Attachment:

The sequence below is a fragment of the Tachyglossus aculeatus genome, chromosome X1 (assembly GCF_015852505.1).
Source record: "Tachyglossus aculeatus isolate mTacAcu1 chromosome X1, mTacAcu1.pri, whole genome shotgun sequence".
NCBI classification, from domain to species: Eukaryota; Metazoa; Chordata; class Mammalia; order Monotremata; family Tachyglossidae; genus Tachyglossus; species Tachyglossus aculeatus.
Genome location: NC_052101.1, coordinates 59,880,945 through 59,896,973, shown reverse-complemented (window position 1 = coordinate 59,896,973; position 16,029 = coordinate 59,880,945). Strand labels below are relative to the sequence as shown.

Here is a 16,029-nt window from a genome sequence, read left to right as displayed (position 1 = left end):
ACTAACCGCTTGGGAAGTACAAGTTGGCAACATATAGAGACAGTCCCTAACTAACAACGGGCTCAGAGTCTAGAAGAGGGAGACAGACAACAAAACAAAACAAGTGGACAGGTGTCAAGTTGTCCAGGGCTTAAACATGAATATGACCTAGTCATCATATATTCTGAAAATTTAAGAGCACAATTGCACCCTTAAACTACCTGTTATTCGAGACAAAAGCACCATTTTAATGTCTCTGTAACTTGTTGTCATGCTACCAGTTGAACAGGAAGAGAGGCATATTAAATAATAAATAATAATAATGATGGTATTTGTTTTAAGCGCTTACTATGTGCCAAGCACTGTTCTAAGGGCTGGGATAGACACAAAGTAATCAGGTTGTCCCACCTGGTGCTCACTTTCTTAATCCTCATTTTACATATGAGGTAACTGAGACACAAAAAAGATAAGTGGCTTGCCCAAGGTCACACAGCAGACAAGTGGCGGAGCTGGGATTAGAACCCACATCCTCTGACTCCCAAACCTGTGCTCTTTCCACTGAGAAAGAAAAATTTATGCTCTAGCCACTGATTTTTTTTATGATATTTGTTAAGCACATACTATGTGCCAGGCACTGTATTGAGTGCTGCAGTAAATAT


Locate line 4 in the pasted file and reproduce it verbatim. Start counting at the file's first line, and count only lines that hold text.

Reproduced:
Genome location: NC_052101.1, coordinates 59,880,945 through 59,896,973, shown reverse-complemented (window position 1 = coordinate 59,896,973; position 16,029 = coordinate 59,880,945). Strand labels below are relative to the sequence as shown.